Bridgestone Americas today announced that it has acquired Azuga, a connected vehicle platform for fleet operators, for $391 million in cash and stock. As a part of the deal, Bridgestone says it’ll take ownership of all of Azuga’s assets and integrate the team, including CEO Ananth Rani, into the parent company’s mobility solutions division.
The move comes as Bridgestone pivots to technology and logistics services, which the company aims to grow to 25% of its global revenues by 2025. While mobility and transportation firms — which are involved with the movement, storage, and flow of goods — have been impacted by the pandemic, Bridgestone is betting on a rosy future in the fleet management and telematics space, which is forecasted to grow to more than $10 billion in the U.S. over the next 3 to 5 years.
San Jose, California-based Azuga, which Rani founded in 2013, leverages GPS, vehicle diagnostics, and driver rewards to help survey and manage vehicle fleets. Its platform records miles, stops, and vehicle and driver alerts, using analytics to track metrics like driving behavior, fuel consumption, accident risk, and more. Azuga says that insurance companies use its data to measure and price risk into their commercial vehicle portfolios. The company also claims to be working with government agencies to improve how transportation taxes, emissions data, and tolls are collected, as well as with states and municipalities to uncover traffic patterns and road surface conditions in support of infrastructure planning and upkeep.
“In addition to supporting tens of thousands of commercial and consumer vehicles, the Azuga … data platform is an ever-growing database with billions of data points,” the company explains on its website. “Through our distributed cloud computing environment, we are bringing advanced statistical modeling and predictive analytics to enterprise, industrial, insurance, and government customers that aids product design, infrastructure management, risk assessment, and operations management.”
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Growing fleet industry
The increasing adoption of technology in telematics to improve efficiency is driving the fleet management industry’s growth, according to Global Market Insights. One analysis found that even during the the height of the pandemic, the demand for fleet management and telematics software has continued to grow at a rate of 10.6% and 9.9%, respectively.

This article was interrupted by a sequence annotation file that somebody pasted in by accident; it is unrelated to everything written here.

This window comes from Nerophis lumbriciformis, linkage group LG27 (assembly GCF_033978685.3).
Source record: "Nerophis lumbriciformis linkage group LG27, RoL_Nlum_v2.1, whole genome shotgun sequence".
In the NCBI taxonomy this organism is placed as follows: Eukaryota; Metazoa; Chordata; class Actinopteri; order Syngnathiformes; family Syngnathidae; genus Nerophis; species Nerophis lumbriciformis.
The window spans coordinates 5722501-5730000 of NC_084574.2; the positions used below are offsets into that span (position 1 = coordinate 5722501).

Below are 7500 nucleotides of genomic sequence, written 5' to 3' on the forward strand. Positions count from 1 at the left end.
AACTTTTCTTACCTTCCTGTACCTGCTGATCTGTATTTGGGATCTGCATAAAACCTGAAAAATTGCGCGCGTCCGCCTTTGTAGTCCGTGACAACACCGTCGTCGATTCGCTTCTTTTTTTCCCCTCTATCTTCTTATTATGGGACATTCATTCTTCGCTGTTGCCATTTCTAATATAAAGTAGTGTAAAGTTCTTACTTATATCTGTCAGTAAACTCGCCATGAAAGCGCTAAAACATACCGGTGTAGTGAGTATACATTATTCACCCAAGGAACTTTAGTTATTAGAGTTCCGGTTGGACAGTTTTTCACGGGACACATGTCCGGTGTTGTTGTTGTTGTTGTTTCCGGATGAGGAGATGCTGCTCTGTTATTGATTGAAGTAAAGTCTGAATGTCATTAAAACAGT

As Sudip Saha noted in Automotive World, the current health crisis has proven to be an opportunity to showcase the benefits of effective fleet management systems — especially in the context of the ecommerce boom. Businesses that delivered better when contactless and remote tracking of consignments was the need of the hour have largely fared better than their competitors.
“Tracking vehicles and driver behaviour allows businesses in the transport and logistics sectors to reduce waste and effectively mitigate risks through actionable intelligence,” Saha, managing director for consulting firm Future Market Insights, wrote. “The market growth for fleet management systems is underpinned by the ability of technological innovations to optimise operational and maintenance costs for consumers.”
Bridgestone, cognizant of this, is investing in technologies that both complement and stand to gain from robust fleet tracking solutions. In June, the company took an equity stake in Kodiak, an autonomous trucking startup based in Mountain View, California. And in 2019, Bridgestone paid roughly $1.1 billion for the telematics unit of Dutch navigation company TomTom.
The tiremaker previously said that it plans to invest $6.5 billion from early 2021 to 2023, with half being used for its growth strategy and restructuring and the other half for partnerships, venture investing, and mergers and acquisitions.
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